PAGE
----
I just read Lester Brown’s guest post at Grist titled Waste of Energy: The Flawed Economics of Nuclear Power. Considering the fact that one of Lester’s primary sources is Amory Lovins’s “The Nuclear Illusion” (4.2 MB PDF), I was not at all surprised to recognize some substantial holes in Lester’s logic and data. David Bradish from NEI Nuclear Notes has already beaten me to the punch by providing some excellent reference material and commentary. Here is my first contribution to the discussion:
(I have made two already, so I need to wait for a bit to see how the Grist community responds.)
Like his mentor and primary source, Lester does a fine job of ignoring reality and cherry picking his data to provide the story he wants to tell.
Rather than checking to see how many nuclear power plants are scheduled to be shut down between now and 2015, he resorts to using a model based on at least two invalid assumptions (prior decisions to shut down plants at certain ages predicts the future decisions, and there will be no changes in technology, markets or law that will alter nuclear plant life expectancy) to COMPUTE that there will be 93 plants shut down in that very near term future. That model is grossly wrong based on announced plans. In fact, there is a possibility that several previously shut down plants will be restored to operation in that time period.
He also makes a big deal about the cost of uranium and uses skewed data to indicate that it is going up because of physical scarcity and production costs rather than complex market behavior and trading reasons. There is an enormous store of uranium in the world, but the markets for it are opaque and intermittent. At $60 per pound, it represents a fuel cost of only about 0.6 cents per kilowatt hour after all enrichment, fabrication, waste storage and producer profit margin. That cost is almost exactly the same as it was in 1960 without any adjustment for inflation. For comparison, in 1960, a barrel of oil cost less than $3.
Lester also does not mention the very obvious fact that wind and solar investors are not investing without a lot of help from the federal, state and local governments to provide somewhere around half to three quarters of the dollars that make the investment work. They have loan guarantees, production tax credits, accelerated depreciation allowances, and perhaps most importantly, Renewable Portfolio Standards. They also have an enormous army of lobbyists led by major industrial companies with a national capitalism mentality of privatizing the wealth while socializing the risk. When you press your representatives for subsidies for wind and solar, you are working – unpaid – for GE, Siemens, Kyocera, Sharp, BP, Shell, FPL, Boone Pickens, and many other companies that love to collect your tax dollars and tinkle down the benefits.
There are many private investors who are putting major dollars into doing the foundational work that will enable a new generation of new nuclear plants, both traditional large plants and smaller plants that have all of the characteristics that Lovins likes to tout for distributed power sources like CHP. Check that, they actually do his favorite sources – natural gas and coal – one better since they will not produce any emissions at all.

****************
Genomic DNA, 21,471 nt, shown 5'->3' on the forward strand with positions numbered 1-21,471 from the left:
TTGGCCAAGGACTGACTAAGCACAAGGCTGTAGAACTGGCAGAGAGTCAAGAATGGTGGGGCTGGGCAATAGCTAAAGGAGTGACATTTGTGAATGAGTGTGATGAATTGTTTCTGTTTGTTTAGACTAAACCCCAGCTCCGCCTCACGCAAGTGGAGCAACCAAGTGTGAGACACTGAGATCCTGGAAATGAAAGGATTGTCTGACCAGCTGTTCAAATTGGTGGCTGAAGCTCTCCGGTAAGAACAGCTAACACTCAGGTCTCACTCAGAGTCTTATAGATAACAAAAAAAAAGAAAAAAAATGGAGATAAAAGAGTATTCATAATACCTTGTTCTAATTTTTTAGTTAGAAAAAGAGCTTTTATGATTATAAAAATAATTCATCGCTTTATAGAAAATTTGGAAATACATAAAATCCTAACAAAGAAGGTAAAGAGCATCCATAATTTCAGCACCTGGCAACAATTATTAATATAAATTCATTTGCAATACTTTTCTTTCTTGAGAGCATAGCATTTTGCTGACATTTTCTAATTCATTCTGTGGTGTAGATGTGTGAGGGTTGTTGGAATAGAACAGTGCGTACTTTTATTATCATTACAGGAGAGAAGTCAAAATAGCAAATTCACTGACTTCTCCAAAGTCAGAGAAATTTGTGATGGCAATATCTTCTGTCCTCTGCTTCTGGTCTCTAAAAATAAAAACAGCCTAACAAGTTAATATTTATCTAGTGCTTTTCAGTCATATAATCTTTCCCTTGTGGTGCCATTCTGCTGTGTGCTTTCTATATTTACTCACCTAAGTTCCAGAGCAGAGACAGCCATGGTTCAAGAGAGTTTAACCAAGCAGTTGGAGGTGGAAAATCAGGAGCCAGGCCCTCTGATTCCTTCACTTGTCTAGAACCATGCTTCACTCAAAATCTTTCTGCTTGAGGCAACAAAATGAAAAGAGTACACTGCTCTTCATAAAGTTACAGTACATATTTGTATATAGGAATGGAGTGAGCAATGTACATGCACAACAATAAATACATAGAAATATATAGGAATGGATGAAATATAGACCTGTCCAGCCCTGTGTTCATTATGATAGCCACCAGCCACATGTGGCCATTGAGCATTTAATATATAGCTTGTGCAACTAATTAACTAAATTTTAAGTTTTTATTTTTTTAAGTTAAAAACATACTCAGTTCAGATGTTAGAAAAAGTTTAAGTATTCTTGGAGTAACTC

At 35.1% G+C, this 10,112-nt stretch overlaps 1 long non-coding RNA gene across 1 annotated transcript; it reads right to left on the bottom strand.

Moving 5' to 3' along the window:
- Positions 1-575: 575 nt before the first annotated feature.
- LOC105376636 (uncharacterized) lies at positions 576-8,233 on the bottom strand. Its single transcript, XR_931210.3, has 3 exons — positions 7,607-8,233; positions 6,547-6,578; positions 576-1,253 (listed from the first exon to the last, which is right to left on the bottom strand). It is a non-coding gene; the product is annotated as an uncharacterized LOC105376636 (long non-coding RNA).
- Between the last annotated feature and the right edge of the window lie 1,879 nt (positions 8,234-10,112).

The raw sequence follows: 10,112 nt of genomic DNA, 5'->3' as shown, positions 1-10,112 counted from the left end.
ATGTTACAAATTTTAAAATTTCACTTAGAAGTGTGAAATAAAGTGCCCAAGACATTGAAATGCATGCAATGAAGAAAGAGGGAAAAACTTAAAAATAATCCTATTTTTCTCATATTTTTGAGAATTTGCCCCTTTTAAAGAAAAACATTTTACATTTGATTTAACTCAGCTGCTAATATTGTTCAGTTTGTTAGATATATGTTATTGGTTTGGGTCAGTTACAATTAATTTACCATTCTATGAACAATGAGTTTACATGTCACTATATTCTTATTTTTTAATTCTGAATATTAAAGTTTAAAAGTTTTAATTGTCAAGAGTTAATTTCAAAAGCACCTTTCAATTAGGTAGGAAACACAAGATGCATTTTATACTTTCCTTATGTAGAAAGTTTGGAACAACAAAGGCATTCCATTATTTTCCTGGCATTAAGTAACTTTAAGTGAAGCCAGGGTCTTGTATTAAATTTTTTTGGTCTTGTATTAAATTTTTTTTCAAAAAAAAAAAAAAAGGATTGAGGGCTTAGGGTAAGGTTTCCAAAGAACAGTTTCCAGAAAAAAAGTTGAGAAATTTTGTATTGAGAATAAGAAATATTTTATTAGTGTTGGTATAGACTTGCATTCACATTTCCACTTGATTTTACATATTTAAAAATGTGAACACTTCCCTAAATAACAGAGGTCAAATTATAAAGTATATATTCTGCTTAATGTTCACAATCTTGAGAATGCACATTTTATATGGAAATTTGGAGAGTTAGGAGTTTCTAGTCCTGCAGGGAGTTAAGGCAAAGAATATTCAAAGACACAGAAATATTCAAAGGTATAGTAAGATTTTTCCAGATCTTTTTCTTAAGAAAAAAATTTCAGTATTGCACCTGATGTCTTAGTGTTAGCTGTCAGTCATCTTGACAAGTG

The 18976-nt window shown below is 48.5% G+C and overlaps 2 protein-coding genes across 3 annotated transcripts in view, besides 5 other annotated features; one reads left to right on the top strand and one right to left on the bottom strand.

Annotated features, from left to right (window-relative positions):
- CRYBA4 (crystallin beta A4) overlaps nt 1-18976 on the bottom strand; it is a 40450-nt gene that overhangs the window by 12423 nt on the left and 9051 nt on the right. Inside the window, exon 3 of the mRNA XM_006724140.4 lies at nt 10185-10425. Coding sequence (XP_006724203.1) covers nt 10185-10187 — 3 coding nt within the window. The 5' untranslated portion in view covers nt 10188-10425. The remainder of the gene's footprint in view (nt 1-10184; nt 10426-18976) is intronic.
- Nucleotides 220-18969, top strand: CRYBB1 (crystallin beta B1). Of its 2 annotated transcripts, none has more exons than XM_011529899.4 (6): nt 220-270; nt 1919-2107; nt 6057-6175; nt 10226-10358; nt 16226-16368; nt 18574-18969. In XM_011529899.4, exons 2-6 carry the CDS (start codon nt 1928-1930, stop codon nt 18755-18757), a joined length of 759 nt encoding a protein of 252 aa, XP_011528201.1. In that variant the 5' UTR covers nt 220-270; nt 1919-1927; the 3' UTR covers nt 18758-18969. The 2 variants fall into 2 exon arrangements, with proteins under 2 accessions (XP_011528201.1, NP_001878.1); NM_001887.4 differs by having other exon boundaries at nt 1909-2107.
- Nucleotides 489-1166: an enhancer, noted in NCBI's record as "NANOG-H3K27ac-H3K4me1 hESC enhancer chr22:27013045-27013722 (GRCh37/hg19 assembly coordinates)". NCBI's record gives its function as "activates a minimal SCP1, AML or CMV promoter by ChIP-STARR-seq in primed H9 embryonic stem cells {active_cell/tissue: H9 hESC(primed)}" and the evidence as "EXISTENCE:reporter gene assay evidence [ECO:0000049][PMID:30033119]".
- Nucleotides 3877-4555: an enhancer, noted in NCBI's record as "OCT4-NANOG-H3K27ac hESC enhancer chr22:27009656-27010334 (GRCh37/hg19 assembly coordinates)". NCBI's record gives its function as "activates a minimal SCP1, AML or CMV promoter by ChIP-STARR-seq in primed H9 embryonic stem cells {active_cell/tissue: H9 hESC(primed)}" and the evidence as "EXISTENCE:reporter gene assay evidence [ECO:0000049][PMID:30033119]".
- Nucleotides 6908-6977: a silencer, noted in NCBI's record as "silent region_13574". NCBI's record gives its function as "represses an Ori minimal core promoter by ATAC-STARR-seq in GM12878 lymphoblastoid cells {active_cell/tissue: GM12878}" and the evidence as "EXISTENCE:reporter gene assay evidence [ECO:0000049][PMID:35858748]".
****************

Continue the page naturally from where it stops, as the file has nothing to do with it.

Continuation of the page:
Investors in new nuclear power projects include major companies like Exelon, NRG, Southern Company, Progress Energy, Areva, Northrop Grumman, FPL, Entergy, Shaw Group, Westinghouse, McDermott, Hyperion and NuScale. They also include Bill Gates, Warren Buffett, Rod Adams (forgive my vanity in putting my name there, but heck, as a percentage of net worth, I am up there on the list), John Deal, Paul Lorenzini, Jose Reyes and George Chapman. While no ground has been broken – yet – there are a number of signed Engineering, Procurement, and Construction (EPC) contracts and there are components being formed. (Note: I am not providing links, but you can find out more about the projects using the above names as search terms.)
It takes time to build big projects, but we did not get into our energy crisis overnight and will not get out with quick fixes. Lester is absolutely correct that nuclear power has not attracted many Wall Street investors in the past few decades. I tend to think that is a ringing endorsement; we have all seen the fallout from the favored investments that are characterized by short term payoffs and ready cash out capability.
Nuclear power works; it competes very well against coal, oil and gas for reliable electrical and large vessel propulsion power. Wind and solar do not really produce the same product – they can only provide useful energy when the weather cooperates. Comparing them as energy sources to nuclear is like comparing a garden to a grocery store. Sure, it is possible to get cheap food out of the garden on occasion, and it is even possible to store enough food to survive. It is comparatively difficult work and not really economically viable for an entire society, especially as we are currently populated and structured. Gardens do not work for people who live in apartment buildings, for those who are physically disabled, or for those that live in non temperate climates. Neither do solar and wind.
I predict that at least one response to this post is going to include a comment about the need to control and reduce our human population, but I am not about to start making the kinds of choices that would be required to have a world population that is substantially lower than we have today any time in the next several decades. Though I kind of hope that growth slows, the overall number is not going to decline and the need for energy is not going to fit within the constraints of wind, solar and available fossil fuels.